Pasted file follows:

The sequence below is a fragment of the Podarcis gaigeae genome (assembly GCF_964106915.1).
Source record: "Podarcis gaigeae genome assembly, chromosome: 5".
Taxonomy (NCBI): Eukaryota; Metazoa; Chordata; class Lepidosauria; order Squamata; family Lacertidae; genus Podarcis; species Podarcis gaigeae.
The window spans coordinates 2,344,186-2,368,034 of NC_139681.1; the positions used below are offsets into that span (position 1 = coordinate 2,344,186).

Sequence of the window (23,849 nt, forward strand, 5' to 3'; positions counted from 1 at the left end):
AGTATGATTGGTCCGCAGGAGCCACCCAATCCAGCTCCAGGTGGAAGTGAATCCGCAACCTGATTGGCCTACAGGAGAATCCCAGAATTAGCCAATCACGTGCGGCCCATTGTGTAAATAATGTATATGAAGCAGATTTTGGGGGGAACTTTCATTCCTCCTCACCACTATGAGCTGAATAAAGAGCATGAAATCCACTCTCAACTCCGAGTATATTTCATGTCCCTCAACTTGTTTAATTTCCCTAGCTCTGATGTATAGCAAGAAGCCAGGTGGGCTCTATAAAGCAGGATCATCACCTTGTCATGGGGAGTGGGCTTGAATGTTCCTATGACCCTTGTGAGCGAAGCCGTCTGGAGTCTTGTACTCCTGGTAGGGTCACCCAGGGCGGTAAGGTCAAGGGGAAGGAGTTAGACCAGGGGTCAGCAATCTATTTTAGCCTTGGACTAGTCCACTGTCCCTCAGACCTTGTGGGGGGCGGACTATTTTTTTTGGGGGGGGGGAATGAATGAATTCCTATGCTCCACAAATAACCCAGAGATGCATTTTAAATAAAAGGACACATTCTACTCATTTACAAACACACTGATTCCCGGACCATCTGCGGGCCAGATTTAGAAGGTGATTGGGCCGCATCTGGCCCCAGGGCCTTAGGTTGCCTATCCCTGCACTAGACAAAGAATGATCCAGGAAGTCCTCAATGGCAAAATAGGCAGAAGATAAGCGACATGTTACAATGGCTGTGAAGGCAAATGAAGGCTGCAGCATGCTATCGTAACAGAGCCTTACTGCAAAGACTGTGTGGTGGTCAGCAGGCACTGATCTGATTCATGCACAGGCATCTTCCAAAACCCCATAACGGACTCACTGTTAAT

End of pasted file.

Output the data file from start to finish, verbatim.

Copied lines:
The sequence below is a fragment of the Podarcis gaigeae genome (assembly GCF_964106915.1).
Source record: "Podarcis gaigeae genome assembly, chromosome: 5".
Taxonomy (NCBI): Eukaryota; Metazoa; Chordata; class Lepidosauria; order Squamata; family Lacertidae; genus Podarcis; species Podarcis gaigeae.
The window spans coordinates 2,344,186-2,368,034 of NC_139681.1; the positions used below are offsets into that span (position 1 = coordinate 2,344,186).

Sequence of the window (23,849 nt, forward strand, 5' to 3'; positions counted from 1 at the left end):
AGTATGATTGGTCCGCAGGAGCCACCCAATCCAGCTCCAGGTGGAAGTGAATCCGCAACCTGATTGGCCTACAGGAGAATCCCAGAATTAGCCAATCACGTGCGGCCCATTGTGTAAATAATGTATATGAAGCAGATTTTGGGGGGAACTTTCATTCCTCCTCACCACTATGAGCTGAATAAAGAGCATGAAATCCACTCTCAACTCCGAGTATATTTCATGTCCCTCAACTTGTTTAATTTCCCTAGCTCTGATGTATAGCAAGAAGCCAGGTGGGCTCTATAAAGCAGGATCATCACCTTGTCATGGGGAGTGGGCTTGAATGTTCCTATGACCCTTGTGAGCGAAGCCGTCTGGAGTCTTGTACTCCTGGTAGGGTCACCCAGGGCGGTAAGGTCAAGGGGAAGGAGTTAGACCAGGGGTCAGCAATCTATTTTAGCCTTGGACTAGTCCACTGTCCCTCAGACCTTGTGGGGGGCGGACTATTTTTTTTGGGGGGGGGGAATGAATGAATTCCTATGCTCCACAAATAACCCAGAGATGCATTTTAAATAAAAGGACACATTCTACTCATTTACAAACACACTGATTCCCGGACCATCTGCGGGCCAGATTTAGAAGGTGATTGGGCCGCATCTGGCCCCAGGGCCTTAGGTTGCCTATCCCTGCACTAGACAAAGAATGATCCAGGAAGTCCTCAATGGCAAAATAGGCAGAAGATAAGCGACATGTTACAATGGCTGTGAAGGCAAATGAAGGCTGCAGCATGCTATCGTAACAGAGCCTTACTGCAAAGACTGTGTGGTGGTCAGCAGGCACTGATCTGATTCATGCACAGGCATCTTCCAAAACCCCATAACGGACTCACTGTTAAT